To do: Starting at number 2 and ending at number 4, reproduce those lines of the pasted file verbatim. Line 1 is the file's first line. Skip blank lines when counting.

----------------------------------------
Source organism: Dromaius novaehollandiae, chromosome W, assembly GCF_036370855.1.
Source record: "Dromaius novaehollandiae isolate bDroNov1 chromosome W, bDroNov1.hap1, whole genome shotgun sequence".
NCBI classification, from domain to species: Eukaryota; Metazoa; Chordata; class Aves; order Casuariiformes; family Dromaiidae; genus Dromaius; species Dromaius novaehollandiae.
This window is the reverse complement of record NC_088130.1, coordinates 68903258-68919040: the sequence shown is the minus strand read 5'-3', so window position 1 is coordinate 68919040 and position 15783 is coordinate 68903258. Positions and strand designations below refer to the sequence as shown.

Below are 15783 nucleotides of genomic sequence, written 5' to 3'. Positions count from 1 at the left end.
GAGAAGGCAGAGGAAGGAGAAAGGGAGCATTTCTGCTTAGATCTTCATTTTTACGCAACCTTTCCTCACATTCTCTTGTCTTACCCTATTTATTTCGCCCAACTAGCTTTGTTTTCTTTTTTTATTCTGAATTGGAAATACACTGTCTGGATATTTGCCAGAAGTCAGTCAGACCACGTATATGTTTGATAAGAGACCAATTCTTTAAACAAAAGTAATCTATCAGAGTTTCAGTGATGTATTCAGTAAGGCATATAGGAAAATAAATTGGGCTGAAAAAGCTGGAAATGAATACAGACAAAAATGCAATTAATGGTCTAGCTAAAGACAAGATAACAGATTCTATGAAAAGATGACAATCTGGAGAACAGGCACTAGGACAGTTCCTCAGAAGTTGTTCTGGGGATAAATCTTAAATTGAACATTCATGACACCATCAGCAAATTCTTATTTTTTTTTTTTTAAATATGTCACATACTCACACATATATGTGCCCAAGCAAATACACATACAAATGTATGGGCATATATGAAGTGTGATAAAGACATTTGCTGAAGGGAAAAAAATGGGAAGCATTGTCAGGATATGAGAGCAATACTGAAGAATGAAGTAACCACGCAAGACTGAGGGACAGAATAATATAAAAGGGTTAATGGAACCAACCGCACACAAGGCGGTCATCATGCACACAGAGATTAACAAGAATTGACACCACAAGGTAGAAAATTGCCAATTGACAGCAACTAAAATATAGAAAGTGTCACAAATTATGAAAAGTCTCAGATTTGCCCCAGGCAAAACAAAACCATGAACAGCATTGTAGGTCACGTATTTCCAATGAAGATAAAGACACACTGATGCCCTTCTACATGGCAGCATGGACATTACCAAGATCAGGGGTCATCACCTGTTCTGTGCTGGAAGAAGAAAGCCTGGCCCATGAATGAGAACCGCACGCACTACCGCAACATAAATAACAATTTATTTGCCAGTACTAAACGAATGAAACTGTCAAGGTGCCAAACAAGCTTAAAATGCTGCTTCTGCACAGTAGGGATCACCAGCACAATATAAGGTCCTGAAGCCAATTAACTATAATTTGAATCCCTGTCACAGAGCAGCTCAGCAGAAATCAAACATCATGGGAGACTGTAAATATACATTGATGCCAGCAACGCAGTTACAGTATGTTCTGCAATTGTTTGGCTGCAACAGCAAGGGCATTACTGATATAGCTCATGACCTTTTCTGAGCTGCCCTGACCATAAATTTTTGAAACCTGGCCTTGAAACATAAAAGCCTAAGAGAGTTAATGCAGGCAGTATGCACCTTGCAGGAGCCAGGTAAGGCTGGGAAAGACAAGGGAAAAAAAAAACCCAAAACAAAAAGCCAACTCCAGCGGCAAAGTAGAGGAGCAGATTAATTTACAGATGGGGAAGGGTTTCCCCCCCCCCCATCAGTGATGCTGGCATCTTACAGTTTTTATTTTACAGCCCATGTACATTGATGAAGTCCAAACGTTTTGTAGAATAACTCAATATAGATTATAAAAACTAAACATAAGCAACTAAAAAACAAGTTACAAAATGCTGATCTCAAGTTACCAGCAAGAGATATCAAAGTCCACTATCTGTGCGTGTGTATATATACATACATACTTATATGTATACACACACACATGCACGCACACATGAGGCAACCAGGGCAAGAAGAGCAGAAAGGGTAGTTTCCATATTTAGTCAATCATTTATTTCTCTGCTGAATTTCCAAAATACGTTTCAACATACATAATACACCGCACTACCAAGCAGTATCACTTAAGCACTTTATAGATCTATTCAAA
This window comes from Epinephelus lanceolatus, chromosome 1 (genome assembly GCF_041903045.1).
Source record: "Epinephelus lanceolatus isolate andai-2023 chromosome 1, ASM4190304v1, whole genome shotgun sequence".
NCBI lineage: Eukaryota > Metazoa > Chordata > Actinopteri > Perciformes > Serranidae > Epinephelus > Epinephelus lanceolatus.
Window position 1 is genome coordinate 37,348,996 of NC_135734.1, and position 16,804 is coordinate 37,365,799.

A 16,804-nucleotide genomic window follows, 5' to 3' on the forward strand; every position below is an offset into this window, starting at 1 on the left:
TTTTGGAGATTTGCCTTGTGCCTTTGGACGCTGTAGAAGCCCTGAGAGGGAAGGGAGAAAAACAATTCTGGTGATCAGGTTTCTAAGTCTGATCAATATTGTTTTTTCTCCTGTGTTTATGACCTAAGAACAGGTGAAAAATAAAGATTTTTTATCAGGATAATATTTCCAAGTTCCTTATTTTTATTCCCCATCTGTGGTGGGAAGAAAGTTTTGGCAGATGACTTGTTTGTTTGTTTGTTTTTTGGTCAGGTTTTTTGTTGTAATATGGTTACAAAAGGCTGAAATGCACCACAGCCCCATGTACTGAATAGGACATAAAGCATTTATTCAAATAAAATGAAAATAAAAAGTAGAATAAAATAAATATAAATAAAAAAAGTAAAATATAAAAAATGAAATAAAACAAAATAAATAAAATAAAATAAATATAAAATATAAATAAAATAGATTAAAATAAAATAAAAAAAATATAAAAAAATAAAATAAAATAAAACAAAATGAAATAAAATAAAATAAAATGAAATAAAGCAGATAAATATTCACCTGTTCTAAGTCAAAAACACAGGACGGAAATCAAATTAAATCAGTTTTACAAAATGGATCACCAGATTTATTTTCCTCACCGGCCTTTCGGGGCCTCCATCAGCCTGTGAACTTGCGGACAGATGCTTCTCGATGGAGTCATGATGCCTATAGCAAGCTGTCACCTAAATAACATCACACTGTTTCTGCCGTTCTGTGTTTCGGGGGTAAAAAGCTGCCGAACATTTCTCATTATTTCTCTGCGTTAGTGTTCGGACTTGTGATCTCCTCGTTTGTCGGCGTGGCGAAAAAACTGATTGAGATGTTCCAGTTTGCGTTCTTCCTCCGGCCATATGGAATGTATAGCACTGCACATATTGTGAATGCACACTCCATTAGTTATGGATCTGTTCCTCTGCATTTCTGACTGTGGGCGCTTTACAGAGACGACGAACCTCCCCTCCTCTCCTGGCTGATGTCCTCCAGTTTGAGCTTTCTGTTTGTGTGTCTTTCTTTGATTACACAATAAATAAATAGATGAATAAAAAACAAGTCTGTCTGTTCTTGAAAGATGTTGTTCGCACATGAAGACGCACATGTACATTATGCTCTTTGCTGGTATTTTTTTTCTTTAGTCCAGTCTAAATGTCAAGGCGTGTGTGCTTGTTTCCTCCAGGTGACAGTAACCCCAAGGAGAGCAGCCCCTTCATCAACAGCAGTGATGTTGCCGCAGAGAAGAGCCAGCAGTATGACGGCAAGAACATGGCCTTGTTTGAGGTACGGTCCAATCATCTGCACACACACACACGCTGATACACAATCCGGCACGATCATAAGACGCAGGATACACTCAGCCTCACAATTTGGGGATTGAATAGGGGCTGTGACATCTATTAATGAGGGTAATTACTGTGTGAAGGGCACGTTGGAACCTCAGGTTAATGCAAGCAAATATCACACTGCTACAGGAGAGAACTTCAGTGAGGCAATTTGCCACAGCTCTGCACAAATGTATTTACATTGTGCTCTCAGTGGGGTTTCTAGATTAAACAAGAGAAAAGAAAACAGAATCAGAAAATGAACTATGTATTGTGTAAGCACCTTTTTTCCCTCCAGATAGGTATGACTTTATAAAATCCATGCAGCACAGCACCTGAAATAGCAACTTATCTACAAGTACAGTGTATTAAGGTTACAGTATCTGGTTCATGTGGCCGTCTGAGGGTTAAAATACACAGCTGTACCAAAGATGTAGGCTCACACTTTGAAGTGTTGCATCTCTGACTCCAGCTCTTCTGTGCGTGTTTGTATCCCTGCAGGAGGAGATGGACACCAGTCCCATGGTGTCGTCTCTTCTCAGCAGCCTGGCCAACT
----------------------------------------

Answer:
Source record: "Dromaius novaehollandiae isolate bDroNov1 chromosome W, bDroNov1.hap1, whole genome shotgun sequence".
NCBI classification, from domain to species: Eukaryota; Metazoa; Chordata; class Aves; order Casuariiformes; family Dromaiidae; genus Dromaius; species Dromaius novaehollandiae.
This window is the reverse complement of record NC_088130.1, coordinates 68903258-68919040: the sequence shown is the minus strand read 5'-3', so window position 1 is coordinate 68919040 and position 15783 is coordinate 68903258. Positions and strand designations below refer to the sequence as shown.